Interview: Patrick Brice on the Very R-Rated Comedy “The Overnight”
Posted on June 25, 2015 at 3:01 pm
Writer/director Patrick Brice talked to me about his funny and provocative new film, “The Overnight,” about a couple new to Los Angeles (Adam Scott and Taylor Schilling) who are invited to dinner at the lavish home of an impossibly hip and creative couple (Jason Schwartzman and Judith Godrèche). Once the children go to sleep, the evening gets pretty wild.
I like the way this movie takes on the difficulty and complications and challenge of forming friendships when you have to factor in the interests and chemistry of four different people.
I think it takes twice as much effort and that’s kind of what the film hopes to explore. That difficulty is one of the driving factors that keeps the couple from leaving from leaving the house no matter how weird things are getting. You know, there is still this idea that “Well, maybe things will be okay,” and “Well maybe this is our chance to make friends and we need to make this work for us.” A lot of the film came out of me observing and understanding what a lot of young friends of mine are going through right now, having to reconcile a social life with being a parent at the same time.
Where did you find that amazing house?
That house came after a long long search. We had looked at probably 15 houses before that. And finally we ended on that one. It is a Spanish styled house up in the Hollywood Hills. It’s actually right above Lake Hollywood. Originally, the film was going to be kind of more pointed satire of my neighborhood, Silver Lake. But it’s not a real Silver Lake type house. It is much more of a traditional Los Angeles house. And so I’m happy with where it ended up because it feels kind of surreal. It feels a little more gaudy and not really of any particular time. It feels like they kind of go to Mars.
When the gate opened up, it was like going into the Emerald City.
I definitely wanted things to feel more surreal as the night went on. Having a location like that gives you a lot to play with. And you know, keeping all the spaces within it dynamic was definitely a big goal for me and for Theresa Guleserian, the production designer.
You’ve worked with the Duplass brothers, who were producers on this film. What did you learn from them?
One of their biggest considerations is trying to make the most out of a smaller budget. And that can be something you think of during production, but one thing I learnt right on this movie was that it is okay if this is something you can think of during the writing process. And it doesn’t have to be something that hinders your creativity, or keeps you from telling a story just as big as you want it to be. It can actually be kind of an interesting challenge and at the end of the day a refinement. So not being afraid of not having enough money to make the movie is a huge thing. There’s a trickledown effect with those guys in terms of their kindness and generosity and creativity and doing it for the love of movies. And I’m just so lucky to have been able to work with those guys. I think one of the biggest things we tracked on besides the strength to build this is, the sense of humor. We think the same stuff is funny and we like the same blend of sadness and pathos and humor. We don’t think all those things are mutually exclusive from each other.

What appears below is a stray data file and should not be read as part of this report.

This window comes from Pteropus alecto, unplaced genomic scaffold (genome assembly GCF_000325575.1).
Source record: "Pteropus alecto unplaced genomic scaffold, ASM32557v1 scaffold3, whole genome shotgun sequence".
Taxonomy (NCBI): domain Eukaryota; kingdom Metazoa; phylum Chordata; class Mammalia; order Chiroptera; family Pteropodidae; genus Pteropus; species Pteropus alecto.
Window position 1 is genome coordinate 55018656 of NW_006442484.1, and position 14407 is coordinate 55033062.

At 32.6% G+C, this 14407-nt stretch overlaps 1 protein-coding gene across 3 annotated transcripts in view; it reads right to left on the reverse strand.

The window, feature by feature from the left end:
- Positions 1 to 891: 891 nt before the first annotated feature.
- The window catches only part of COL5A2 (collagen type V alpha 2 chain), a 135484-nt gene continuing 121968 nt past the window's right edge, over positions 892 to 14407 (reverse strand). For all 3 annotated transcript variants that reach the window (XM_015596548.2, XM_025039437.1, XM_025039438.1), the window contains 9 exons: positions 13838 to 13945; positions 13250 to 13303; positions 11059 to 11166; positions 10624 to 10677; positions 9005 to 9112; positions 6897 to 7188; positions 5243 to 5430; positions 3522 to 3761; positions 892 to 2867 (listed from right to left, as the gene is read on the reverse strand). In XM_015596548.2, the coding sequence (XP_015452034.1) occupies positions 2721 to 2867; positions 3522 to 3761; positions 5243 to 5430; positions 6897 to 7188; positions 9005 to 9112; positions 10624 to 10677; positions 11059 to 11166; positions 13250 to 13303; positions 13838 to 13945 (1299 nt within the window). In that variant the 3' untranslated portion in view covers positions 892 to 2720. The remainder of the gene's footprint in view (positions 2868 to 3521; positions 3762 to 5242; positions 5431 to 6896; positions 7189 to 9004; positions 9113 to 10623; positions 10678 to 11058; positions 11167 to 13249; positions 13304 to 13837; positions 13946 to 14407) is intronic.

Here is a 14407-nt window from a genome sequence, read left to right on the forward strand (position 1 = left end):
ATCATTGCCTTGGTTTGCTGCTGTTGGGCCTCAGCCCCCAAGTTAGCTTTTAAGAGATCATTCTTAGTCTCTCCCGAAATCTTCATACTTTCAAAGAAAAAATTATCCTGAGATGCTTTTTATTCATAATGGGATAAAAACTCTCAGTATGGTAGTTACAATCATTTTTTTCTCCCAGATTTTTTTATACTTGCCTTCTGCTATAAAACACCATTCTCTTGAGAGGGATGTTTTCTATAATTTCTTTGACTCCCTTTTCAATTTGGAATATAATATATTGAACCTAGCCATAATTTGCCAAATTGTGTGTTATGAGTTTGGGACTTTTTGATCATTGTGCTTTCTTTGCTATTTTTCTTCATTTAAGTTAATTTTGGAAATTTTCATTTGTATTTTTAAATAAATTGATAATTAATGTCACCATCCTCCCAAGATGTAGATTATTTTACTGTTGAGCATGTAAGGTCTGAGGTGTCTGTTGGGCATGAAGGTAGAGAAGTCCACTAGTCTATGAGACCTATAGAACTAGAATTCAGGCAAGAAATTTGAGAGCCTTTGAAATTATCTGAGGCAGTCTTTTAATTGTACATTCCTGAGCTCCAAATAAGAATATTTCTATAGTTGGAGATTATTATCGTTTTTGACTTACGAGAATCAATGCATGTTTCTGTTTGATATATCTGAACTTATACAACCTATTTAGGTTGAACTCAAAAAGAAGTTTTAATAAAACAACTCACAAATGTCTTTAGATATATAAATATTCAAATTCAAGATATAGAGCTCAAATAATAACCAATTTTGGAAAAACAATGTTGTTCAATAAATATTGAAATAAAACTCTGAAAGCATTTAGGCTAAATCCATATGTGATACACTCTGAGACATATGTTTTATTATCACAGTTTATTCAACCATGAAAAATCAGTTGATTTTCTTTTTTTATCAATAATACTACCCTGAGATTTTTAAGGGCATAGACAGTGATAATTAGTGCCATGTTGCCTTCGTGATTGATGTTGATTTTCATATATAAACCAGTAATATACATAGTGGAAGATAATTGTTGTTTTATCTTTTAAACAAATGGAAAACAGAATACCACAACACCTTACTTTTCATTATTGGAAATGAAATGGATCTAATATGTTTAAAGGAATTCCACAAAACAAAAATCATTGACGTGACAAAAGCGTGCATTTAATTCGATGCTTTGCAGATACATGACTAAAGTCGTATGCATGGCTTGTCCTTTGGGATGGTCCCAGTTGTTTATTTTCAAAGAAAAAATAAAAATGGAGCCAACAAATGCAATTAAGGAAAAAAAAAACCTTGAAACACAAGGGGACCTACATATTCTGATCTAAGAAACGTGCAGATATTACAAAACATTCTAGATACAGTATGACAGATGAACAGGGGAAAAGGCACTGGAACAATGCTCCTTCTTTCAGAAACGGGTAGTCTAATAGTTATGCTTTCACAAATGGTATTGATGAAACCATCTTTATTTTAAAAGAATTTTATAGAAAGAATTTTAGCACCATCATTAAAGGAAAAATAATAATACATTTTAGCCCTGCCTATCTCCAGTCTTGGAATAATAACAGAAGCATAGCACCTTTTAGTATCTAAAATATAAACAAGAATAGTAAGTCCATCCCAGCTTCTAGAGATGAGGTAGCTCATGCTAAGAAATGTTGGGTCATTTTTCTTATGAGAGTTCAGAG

One of the stars, Adam Scott, and his wife were also producers. How did that happen?
Once Mark and I were happy with where I was with the script, we started taking it out to actors. Judith Godrèche was the first person we showed it to. She jumped on board and quite quickly and then the Scotts were the next folks that we took it to. I had met Naomi once she had come and helped us. She gave a critique on my previous film “Creep.” We had a talk back session on the screening and she was there. I knew she was wanting to produce a feature at some point. Most of her background has been in television production. And then Adam, I have just always been a big fan of stuff. Mark and I were having discussions and thinking about Adam as a possibility for the character of Alex and then, remembering that Naomi was interested in being a hands-on day to day producer, we thought, “Why not bring it to the two of them at the same time?” And I feel so lucky that they both said yes. They both read the script separately apparently and working with them was just a dream.
Adam is just someone who in the pocket and in the zone so often that you almost forget that he is acting. Or you forget that there is a chance that he could get a scene wrong emotionally, because he never does. He’s always been able to carry his own weight and he able really help out the other performers. I think he is a really good improviser, and I think a big part of that is knowing how to kind of save a scene emotionally or just keep things moving and he has a real knack for that.
Your style reminds me a bit of the very intimate, improvisational style pioneered by John Cassavetes. Are you a fan?
Thank you so much. Yes, I was thinking a lot about Cassavetes when I wrote it. I love the tension that can come from a kind of forced intimacy living with characters in real time. That was something that he was able to do so well. He was able to make a dance out of that with his actors. So I approached, with what as essentially on the page a broad comedy but I wanted to approach it with both the actors in terms of moment to moment, emotional growth in terms of how we shot it. Having something handheld and using only available lighting kept us nimble in terms of making it. I feel very validated by good response to this film so far and am excited to continue playing with this tone.